Bruins’ tireless defense proved mortal

Andrew Ference, who played more than 45 minutes, fights to get past the Hawks’ Michael Frolik.
Andrew Ference, who played more than 45 minutes, fights to get past the Hawks’ Michael Frolik.

CHICAGO — Before Game 1 of the Stanley Cup Final, NHL commissioner Gary Bettman was asked if the league had proven “impenetrable’’ after resurrecting itself from the throes of a lockout with a spirited 48-game regular season that produced a compelling playoffs.

“To suggest that anything or anybody or any business or any sport is impenetrable, nobody would dare think that because that’s not true, it’s not real life,’’ the commissioner said in his State of the League address Wednesday night at the United Center.

That description might have applied to the Bruins’ defense, especially in the second period when Boston’s penalty killers erased three Chicago power-play opportunities (including a 1:17 stretch in which the Blackhawks enjoyed a 5-on-3), blocking 12 shots in that frame alone.


But impenetrable the Bruins were not in the third period when Johnny Oduya recorded his third goal of the playoffs, tying it, 3-3, at 12:14. It was Chicago’s second goal of the period.

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Oduya helped the Blackhawks force overtime when he rifled a shot on net from the left point that ricocheted off the left skate of defenseman Andrew Ference, who had lost sight of the puck when he marked Michael Frolik, who came swooping in on the net.

Oduya’s shot went off Ference’s skate and trickled behind goaltender Tuukka Rask.

It was but a momentary lapse to an otherwise stellar effort by Boston’s defense, which submitted a yeoman’s effort in blocking 26 shots through the end of regulation, with Ference and Dennis Seidenberg each recording a team-high six.

Chicago, in comparison, only blocked half as many shots after three periods.


In the first overtime period, Seidenberg recorded three Huge – with a capital H — blocks that kept the Blackhawks at bay and provided a layer of insulation that helped protect Rask.

The Blackhawks fully expected the Bruins would try to set a physical tone in the opener. Chicago coach Joel Quenneville was particular concerned by the presence of Zdeno Chara on Boston’s back end.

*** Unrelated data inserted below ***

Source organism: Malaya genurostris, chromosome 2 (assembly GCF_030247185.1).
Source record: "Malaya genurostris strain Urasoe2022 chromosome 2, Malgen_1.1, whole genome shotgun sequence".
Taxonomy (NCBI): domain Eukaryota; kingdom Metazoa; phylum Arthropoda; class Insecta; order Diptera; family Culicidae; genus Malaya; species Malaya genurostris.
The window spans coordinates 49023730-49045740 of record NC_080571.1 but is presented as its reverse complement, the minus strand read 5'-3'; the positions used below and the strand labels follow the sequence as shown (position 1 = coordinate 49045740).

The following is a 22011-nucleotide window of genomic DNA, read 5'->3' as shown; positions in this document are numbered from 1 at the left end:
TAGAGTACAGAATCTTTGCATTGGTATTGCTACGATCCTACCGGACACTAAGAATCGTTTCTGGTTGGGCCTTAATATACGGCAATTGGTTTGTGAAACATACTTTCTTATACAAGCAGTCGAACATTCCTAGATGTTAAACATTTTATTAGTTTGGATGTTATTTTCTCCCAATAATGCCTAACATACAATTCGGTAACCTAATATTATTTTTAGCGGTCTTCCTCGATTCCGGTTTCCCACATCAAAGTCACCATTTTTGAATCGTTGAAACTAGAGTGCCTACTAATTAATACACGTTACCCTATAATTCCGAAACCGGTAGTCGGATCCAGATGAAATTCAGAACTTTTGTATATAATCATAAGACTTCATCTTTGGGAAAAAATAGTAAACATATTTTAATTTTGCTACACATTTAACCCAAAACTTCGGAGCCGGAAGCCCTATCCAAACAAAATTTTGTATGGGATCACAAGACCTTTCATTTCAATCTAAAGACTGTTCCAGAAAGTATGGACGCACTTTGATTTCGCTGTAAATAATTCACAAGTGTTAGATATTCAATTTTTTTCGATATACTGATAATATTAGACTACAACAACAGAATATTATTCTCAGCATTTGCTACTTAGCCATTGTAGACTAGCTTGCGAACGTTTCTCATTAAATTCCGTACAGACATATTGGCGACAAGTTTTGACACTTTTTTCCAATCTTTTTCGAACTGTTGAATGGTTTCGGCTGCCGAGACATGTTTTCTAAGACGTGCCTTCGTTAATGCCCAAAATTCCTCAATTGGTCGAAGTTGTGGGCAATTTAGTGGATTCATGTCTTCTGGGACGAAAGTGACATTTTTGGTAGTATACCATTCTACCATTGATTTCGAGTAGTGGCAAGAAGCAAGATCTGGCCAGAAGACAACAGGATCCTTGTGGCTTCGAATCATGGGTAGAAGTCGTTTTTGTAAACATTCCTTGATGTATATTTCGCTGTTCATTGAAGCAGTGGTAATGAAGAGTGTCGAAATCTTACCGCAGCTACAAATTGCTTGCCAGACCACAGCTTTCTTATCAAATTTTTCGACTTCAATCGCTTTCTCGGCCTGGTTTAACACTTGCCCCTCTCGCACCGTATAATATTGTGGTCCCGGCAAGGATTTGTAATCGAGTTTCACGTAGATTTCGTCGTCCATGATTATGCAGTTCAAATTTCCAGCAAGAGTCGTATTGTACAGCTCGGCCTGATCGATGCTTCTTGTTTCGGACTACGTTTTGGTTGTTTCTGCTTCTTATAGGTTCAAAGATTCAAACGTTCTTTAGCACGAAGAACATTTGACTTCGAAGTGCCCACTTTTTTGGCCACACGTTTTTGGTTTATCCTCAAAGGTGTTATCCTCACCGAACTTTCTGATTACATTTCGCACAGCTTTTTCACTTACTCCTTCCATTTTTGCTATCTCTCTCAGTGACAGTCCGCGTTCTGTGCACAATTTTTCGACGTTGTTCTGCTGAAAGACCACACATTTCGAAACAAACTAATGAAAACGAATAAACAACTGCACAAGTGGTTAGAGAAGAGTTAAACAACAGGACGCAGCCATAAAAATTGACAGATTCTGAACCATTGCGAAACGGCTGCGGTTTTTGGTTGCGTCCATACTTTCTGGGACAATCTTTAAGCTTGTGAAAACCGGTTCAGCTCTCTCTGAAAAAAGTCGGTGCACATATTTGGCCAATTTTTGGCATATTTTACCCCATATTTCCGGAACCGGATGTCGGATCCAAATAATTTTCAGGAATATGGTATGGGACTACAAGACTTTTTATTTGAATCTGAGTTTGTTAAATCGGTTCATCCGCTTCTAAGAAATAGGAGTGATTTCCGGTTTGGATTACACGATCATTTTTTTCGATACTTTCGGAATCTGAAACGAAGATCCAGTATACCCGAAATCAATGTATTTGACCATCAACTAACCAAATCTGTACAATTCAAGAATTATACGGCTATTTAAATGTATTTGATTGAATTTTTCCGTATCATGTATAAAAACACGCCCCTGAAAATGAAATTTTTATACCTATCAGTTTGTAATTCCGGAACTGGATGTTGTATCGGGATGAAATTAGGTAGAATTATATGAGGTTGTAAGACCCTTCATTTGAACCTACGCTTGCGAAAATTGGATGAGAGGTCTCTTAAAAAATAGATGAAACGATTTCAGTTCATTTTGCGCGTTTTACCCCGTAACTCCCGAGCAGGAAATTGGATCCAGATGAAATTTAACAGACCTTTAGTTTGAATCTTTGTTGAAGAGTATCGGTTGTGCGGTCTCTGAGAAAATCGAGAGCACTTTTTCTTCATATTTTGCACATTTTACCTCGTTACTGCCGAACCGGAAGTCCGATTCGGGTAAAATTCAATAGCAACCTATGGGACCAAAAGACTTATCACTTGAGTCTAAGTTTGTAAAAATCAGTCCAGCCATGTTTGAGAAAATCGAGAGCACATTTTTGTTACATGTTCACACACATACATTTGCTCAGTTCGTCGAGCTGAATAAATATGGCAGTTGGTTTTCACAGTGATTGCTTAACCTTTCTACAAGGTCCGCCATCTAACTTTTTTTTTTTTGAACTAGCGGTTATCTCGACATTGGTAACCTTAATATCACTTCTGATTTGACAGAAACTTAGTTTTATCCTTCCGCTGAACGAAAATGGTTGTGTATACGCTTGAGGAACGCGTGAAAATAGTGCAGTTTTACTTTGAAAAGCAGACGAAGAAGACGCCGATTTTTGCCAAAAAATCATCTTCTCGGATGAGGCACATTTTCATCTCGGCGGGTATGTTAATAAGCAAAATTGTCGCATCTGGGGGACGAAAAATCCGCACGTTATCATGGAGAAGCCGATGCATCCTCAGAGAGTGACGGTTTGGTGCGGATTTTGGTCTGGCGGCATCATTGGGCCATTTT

“Obviously, Chara stands out as far as his presence on the ice defending against no matter what line, he’s a pretty efficient guy,’’ said Quenneville, who shook up his lines to spread out the offense in the hopes of minimizing the Chara factor, on Tuesday.

“I think their group basically recovered health-wise over the last round or two,’’ Quenneville. “They’re back to where they’ve been all year. They’re mobile. They have some big point-shooters. I want to make sure we manage that in our own end.

“Something we talk about going into every round, we want to make them play defense as best we can, spending time in their end and getting the puck behind them is going to be the challenge.’’


Seidenberg was more than up for the challenge, setting the physical tone early when he drove Jonathan Toews into the glass the first time the Blackhawks dumped the puck into the zone.

Johnny Boychuk, who had eight hits through three periods of regulation, flattened Marian Hossa as he attempted to carry the puck into the offensive zone and delivered a seismic hit that registered on the Richter scale.

Torey Krug, whose defensive zone turnover led to a Dave Bolland strike that pulled Chicago within 3-2 at 8:00 of the third, seemed to atone for his miscue when the diminutive defensemen stood tall in net, blocking a blue-line blast the screened Rask was unable to see.

When the game lapsed into triple overtime, three players had logged 50-plus shifts. All were Bruins defensemen, with Seidenberg recording a game-high 48:36 when it was all said and done. Chara logged 45:05 while Ference had 45:19, underscoring the importance of Boston’s back end in the opener of this series.

Impenetrable? Perhaps not. But indefatigable? That was a more fitting description of the tireless effort submitted by Boston’s defense.

Michael Vega can be reached at